Healing Bone Broth For Dogs


Bone broths are given special emphasis among traditional foods circles.  Preindustrial societies across the globe have always placed particular and special emphasis on the preparation of the whole animal – and that includes emphasis on using bones for making broth.  In Asia, emphasis is placed on stocks and broths made from fish and fish bones, as well as beef bones for popular soups like Korean bone soup. 


Bone Broth is typically made with bones and can contain a small amount of meat adhering to the bones. As with stock, bones are typically roasted first to improve the flavor of the bone broth. Bone broths are typically simmered for a very long period of time (often in excess of 24 hours), with the purpose being not only to produce gelatin from collagen-rich joints but also to release minerals from bones.  At the end of cooking, the bones should crumble when pressed lightly between your thumb and forefinger.


why bone broth is good for your dog

Bone broths are extraordinarily rich in protein, and can be a source of minerals as well.   Glycine supports the bodies detoxification process and is used in the synthesis of hemoglobin, bile salts and other naturally-occurring chemicals within the body.  Glycine also supports digestion and the secretion of gastric acids.  Proline, especially when paired with vitamin C, supports good skin health.  Bone broths are also rich in gelatin which may support skin health.  Gelatin also support digestive health which is why it plays a critical role in the GAPS diet.  And, lastly, if you’ve ever wondering why chicken soup is good for a cold, there’s science behind that, too.  Chicken broth inhibits neutrophil migration; that is, it helps mitigate the side effects of colds, flus and upper respiratory infections.


Health Benefits

As I mentioned earlier, bone broth has been prepared in kitchens, hearths and firesides throughout history.   And, in many ways, it’s a lost art.   Home cooks have simply forgotten how easily a broth is made and how worthwhile it is to make this low-cost, highly nutritive food a regular part of the family diet.

As the bones cook in water – especially if that water has been made slightly acidic by the inclusion of cider vinegar – minerals and other nutrients leach from the bones into the water.   Homemade broth is rich in calcium, magnesium, phosphorus and other trace minerals.   The minerals in broth are easily absorbed by the body.   Bone broth even contains glucosamine and chondroiton – which are thought to help mitigate the deletorious effects of arthritis and joint pain. Rather than shelling out big bucks for glucosamine-chondroitin and mineral supplements, just make bone broth and other nutritive foods a part of your regular diet.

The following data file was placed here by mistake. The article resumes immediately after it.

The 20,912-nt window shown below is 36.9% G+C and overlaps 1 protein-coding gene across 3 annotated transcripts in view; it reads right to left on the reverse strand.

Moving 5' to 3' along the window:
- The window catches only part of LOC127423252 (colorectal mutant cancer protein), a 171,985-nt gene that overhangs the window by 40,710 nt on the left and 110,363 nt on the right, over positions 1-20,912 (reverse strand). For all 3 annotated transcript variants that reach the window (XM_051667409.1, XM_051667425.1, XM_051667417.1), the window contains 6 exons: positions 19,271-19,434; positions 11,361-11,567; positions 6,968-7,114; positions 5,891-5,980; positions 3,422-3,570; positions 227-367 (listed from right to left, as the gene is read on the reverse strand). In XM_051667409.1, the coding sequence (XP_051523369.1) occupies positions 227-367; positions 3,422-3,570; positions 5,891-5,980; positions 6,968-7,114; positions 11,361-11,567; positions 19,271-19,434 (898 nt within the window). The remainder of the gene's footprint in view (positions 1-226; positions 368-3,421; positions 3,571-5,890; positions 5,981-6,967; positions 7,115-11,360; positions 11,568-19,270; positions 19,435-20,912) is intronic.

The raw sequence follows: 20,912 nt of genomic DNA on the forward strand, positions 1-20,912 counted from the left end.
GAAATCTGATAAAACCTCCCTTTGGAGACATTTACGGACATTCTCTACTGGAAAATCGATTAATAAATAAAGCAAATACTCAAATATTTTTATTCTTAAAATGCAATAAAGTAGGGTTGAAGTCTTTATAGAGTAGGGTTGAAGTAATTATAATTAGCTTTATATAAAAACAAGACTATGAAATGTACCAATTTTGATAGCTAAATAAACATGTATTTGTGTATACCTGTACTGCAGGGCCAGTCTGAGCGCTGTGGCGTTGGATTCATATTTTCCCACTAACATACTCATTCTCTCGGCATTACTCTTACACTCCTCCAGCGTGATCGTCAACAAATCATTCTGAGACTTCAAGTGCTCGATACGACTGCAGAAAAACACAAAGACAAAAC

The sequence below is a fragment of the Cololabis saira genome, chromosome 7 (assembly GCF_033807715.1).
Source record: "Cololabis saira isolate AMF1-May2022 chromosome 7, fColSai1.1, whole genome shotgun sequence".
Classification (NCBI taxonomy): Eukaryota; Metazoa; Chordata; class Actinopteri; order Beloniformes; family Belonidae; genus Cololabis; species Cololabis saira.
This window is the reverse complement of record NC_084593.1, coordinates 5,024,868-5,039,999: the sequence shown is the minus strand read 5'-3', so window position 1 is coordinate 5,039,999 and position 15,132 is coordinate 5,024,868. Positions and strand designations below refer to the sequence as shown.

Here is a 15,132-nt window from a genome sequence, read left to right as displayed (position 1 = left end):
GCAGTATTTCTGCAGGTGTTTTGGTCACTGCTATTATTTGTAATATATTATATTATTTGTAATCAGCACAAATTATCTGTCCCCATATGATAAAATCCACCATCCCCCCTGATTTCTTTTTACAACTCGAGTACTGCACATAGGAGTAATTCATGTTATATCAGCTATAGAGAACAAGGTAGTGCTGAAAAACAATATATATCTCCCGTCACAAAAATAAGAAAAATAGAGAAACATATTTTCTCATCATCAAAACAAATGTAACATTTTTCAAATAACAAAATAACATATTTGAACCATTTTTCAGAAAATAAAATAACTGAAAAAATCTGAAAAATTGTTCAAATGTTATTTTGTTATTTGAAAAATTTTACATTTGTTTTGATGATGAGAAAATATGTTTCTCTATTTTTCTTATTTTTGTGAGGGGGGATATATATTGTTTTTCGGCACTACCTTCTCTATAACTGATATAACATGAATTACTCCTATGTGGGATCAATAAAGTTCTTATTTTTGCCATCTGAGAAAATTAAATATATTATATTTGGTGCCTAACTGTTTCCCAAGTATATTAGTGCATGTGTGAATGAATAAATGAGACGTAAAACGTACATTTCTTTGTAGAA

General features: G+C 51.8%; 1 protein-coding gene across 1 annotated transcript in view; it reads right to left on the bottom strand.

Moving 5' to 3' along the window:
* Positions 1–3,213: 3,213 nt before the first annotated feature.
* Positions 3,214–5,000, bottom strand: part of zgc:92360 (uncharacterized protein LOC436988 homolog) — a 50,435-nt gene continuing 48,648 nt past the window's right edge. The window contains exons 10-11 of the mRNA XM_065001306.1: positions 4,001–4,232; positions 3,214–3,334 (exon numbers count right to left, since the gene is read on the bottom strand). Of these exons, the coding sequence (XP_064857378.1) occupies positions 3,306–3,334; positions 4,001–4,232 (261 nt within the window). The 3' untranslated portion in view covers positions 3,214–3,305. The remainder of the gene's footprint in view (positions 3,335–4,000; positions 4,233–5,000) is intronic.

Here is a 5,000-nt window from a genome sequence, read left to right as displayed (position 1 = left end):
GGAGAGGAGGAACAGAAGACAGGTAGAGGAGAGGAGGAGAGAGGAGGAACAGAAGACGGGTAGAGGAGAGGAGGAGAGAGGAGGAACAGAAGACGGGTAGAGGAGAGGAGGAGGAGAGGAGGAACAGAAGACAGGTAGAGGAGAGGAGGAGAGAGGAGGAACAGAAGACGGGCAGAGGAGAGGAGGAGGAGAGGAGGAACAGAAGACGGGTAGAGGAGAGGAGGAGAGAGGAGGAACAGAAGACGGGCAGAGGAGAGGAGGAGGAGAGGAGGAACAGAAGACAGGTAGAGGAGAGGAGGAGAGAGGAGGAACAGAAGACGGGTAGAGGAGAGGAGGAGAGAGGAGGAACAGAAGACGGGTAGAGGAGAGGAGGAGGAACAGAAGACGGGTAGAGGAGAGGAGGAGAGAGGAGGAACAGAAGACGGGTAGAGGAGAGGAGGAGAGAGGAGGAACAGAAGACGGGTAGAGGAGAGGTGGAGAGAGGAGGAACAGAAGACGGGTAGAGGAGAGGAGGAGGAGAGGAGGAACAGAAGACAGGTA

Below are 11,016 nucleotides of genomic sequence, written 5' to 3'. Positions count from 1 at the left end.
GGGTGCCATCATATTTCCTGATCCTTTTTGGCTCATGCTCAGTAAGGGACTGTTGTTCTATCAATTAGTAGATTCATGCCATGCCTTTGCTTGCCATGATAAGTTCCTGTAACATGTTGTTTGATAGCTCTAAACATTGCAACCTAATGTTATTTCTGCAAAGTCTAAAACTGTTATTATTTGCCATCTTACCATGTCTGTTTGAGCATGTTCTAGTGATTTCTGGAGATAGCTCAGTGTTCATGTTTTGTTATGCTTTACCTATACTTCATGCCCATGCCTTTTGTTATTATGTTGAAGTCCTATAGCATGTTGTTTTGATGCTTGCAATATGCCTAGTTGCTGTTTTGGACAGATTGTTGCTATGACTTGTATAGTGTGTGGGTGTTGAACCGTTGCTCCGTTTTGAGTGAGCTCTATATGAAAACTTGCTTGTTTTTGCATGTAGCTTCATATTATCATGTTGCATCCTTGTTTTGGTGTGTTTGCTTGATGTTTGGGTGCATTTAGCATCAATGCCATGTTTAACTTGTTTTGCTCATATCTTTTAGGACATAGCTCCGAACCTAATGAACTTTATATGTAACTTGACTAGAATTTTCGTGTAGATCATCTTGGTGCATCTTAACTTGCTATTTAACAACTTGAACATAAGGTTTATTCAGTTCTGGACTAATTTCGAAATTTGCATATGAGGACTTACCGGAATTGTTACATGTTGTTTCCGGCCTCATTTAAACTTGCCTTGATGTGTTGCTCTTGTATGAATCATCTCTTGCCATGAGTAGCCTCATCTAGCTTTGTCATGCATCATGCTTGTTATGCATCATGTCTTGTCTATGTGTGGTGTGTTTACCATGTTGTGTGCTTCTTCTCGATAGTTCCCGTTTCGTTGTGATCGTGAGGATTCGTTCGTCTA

Further, homemade bone broths are often rich in gelatin. Gelatin is an inexpensive source of supplementary protein. Gelatin also shows promise in the fight against degenerative joint disease.   It helps to support the connective tissue in your body and also helps the fingernails and hair to grow well and strong. Protein rich bone broth and contains vitamin C, vitamin D, vitamin K, iron, thiamin, potassium, calcium, silicon, sulfer, magnesium, glucosamine, phosphorus, trace minerals, and glucosamine chondroitin sulfates.


Making bone broth is extremely easy and inexpensive! All you need is water, a splash of apple cider vinegar, a stock pot and enough raw or cooked bones to cover the bottom of the pot! 

While you can use any cooked bones, I strongly believe that RAW bones produce the best results. Raw duck necks, raw turkey necks, beef marrow bones, chicken frames and similar bones are ideal for broths! In the recipe I included below, I used several large chunks of raw elk neck bone with lots of meat, fat and cartilage still attached to the bone. 

If you do not have any apple cider vinegar, you can substitute it with regular vinegar or lemon juice. The acid helps draw the nutrients out of the bones and into the broth. The longer you let your broth simmer, the more nutrients will be extracted into the broth.



  • Water

  • Raw Apple Cider Vinegar

  • Raw Bones



  • Fill a large pot, or a stock pot, with water.

  • Cover the bottom of the pot with a layer of raw bones.

  • Add a splash of apple cider vinegar.

  • Bring to a boil.

  • Once at a boil, reduce heat to lowest setting, cover and let simmer for anywhere between 16 - 24 hours.


If you really want to make your bone broth a health powerhoue we incourage you to add the following ingredients: parsley, turmeric, kelp, nettle dandelion roor, astragulus root, burdock root, seaweed and raw liver can be added to the pot to increase flavor and additional nutrient value. Once your bone broth is done, remove the bones from the pot. Once cooled, the broth broth can be frozen.